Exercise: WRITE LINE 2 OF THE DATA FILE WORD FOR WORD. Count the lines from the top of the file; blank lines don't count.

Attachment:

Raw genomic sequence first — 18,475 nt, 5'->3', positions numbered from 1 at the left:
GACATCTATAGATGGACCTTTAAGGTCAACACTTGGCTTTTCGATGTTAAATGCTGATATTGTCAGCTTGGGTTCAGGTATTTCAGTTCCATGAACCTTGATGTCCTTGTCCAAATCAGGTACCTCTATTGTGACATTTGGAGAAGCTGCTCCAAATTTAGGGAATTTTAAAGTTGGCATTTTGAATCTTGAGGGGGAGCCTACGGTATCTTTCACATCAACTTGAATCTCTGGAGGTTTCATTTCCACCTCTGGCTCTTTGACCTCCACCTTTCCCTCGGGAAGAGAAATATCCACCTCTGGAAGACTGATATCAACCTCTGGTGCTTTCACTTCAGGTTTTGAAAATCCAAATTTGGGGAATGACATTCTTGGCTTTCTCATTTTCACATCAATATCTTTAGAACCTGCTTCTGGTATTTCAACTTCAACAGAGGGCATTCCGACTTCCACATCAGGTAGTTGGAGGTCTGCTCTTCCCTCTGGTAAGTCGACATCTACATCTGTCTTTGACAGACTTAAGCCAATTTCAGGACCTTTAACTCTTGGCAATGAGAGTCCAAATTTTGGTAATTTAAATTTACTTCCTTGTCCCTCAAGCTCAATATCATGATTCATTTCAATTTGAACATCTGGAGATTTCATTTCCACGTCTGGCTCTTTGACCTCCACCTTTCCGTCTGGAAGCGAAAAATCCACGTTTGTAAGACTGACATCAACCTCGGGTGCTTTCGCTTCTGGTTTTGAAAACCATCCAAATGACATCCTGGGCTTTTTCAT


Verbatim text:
GACATCTATAGATGGACCTTTAAGGTCAACACTTGGCTTTTCGATGTTAAATGCTGATATTGTCAGCTTGGGTTCAGGTATTTCAGTTCCATGAACCTTGATGTCCTTGTCCAAATCAGGTACCTCTATTGTGACATTTGGAGAAGCTGCTCCAAATTTAGGGAATTTTAAAGTTGGCATTTTGAATCTTGAGGGGGAGCCTACGGTATCTTTCACATCAACTTGAATCTCTGGAGGTTTCATTTCCACCTCTGGCTCTTTGACCTCCACCTTTCCCTCGGGAAGAGAAATATCCACCTCTGGAAGACTGATATCAACCTCTGGTGCTTTCACTTCAGGTTTTGAAAATCCAAATTTGGGGAATGACATTCTTGGCTTTCTCATTTTCACATCAATATCTTTAGAACCTGCTTCTGGTATTTCAACTTCAACAGAGGGCATTCCGACTTCCACATCAGGTAGTTGGAGGTCTGCTCTTCCCTCTGGTAAGTCGACATCTACATCTGTCTTTGACAGACTTAAGCCAATTTCAGGACCTTTAACTCTTGGCAATGAGAGTCCAAATTTTGGTAATTTAAATTTACTTCCTTGTCCCTCAAGCTCAATATCATGATTCATTTCAATTTGAACATCTGGAGATTTCATTTCCACGTCTGGCTCTTTGACCTCCACCTTTCCGTCTGGAAGCGAAAAATCCACGTTTGTAAGACTGACATCAACCTCGGGTGCTTTCGCTTCTGGTTTTGAAAACCATCCAAATGACATCCTGGGCTTTTTCAT